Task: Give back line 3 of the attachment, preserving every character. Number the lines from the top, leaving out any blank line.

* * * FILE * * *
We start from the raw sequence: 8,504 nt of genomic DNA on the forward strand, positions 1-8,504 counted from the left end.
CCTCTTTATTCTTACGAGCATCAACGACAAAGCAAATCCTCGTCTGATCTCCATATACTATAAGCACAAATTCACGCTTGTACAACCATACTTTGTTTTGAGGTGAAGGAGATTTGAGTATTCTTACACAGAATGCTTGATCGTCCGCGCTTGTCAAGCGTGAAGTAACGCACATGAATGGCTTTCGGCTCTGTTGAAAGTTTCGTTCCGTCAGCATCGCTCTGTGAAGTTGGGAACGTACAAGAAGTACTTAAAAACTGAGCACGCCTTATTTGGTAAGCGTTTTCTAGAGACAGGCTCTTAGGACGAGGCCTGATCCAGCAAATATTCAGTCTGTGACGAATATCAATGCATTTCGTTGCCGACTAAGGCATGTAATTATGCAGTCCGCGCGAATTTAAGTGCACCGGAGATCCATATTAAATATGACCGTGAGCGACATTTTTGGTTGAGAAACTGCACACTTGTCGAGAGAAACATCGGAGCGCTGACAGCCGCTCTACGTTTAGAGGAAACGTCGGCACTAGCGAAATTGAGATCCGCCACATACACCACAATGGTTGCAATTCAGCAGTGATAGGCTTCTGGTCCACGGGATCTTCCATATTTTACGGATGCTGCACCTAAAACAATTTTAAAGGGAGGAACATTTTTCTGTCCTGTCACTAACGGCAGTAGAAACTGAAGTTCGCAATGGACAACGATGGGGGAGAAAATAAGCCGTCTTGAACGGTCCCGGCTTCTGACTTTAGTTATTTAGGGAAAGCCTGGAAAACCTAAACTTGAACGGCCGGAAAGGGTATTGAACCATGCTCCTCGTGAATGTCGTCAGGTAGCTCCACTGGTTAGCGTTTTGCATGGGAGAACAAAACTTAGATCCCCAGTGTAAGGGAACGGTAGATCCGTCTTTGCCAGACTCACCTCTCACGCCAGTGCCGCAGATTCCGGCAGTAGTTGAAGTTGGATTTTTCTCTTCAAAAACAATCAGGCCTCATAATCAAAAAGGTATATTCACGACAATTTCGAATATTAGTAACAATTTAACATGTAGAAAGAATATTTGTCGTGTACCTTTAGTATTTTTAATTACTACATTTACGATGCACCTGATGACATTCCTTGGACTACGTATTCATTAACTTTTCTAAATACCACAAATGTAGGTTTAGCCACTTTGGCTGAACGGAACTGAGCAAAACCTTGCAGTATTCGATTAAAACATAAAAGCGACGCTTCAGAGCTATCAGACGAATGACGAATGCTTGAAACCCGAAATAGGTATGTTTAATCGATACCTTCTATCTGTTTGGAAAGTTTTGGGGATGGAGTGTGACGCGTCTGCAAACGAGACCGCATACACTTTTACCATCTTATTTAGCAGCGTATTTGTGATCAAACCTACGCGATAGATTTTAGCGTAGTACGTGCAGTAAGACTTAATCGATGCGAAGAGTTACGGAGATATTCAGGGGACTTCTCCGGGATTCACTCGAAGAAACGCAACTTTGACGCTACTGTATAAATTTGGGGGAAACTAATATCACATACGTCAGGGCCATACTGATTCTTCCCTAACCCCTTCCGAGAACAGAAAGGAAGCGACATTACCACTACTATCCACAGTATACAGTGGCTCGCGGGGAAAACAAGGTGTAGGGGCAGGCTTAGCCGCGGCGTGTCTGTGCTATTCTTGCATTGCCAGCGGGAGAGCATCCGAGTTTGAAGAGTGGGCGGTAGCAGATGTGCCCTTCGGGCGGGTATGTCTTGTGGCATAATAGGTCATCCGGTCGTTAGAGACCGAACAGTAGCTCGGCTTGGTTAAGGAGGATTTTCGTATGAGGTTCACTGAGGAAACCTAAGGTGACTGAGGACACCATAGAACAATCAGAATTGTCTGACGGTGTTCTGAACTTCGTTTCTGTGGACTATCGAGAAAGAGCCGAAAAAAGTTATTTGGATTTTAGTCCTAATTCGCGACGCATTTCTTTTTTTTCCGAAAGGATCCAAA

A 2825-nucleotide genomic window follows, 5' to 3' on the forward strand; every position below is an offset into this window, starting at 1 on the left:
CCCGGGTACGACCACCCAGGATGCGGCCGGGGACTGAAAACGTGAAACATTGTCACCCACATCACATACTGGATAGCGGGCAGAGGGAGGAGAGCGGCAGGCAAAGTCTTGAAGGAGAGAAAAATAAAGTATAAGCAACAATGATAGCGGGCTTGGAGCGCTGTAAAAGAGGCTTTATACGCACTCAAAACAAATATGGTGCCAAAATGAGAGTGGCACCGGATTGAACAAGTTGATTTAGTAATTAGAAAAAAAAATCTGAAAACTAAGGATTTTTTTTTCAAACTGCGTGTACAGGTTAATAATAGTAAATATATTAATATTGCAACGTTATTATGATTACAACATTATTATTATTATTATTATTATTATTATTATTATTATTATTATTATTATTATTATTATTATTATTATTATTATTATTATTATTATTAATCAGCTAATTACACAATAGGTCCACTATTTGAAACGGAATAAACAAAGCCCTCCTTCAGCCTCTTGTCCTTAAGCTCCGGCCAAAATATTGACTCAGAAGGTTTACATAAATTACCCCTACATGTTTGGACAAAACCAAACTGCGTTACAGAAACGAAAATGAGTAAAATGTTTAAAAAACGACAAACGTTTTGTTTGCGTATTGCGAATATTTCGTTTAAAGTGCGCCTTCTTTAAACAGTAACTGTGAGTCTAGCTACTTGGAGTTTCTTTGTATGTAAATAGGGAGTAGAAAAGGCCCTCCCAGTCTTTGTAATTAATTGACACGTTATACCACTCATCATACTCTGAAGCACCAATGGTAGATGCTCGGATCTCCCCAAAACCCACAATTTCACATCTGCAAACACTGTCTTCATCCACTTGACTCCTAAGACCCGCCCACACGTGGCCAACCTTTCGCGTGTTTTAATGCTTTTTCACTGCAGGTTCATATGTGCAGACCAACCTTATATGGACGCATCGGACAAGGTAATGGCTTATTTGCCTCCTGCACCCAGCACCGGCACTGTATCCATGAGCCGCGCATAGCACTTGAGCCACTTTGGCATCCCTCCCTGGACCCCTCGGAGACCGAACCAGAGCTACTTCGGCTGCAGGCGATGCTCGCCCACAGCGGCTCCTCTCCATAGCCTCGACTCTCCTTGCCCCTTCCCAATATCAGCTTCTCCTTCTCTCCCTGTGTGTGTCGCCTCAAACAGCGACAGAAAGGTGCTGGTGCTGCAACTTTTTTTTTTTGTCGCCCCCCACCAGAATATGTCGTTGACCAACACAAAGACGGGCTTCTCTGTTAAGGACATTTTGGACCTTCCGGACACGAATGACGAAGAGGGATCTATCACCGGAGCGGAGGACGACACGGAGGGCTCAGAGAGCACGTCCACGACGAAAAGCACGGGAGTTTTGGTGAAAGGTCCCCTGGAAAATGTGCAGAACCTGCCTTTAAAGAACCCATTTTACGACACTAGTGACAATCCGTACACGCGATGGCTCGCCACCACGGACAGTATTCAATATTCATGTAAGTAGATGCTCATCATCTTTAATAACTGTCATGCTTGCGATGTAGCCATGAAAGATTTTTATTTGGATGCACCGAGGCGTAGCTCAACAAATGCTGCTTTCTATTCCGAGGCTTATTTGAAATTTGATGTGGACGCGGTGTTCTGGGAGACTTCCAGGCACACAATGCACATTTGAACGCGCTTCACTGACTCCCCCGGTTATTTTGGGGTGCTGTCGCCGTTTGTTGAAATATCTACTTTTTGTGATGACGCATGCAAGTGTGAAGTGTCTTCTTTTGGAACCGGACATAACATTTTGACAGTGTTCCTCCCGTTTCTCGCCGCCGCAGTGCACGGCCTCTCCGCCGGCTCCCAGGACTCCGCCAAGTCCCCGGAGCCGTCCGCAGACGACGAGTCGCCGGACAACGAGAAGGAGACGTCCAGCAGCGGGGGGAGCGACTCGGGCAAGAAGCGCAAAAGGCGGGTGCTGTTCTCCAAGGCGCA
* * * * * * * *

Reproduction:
A 2825-nucleotide genomic window follows, 5' to 3' on the forward strand; every position below is an offset into this window, starting at 1 on the left: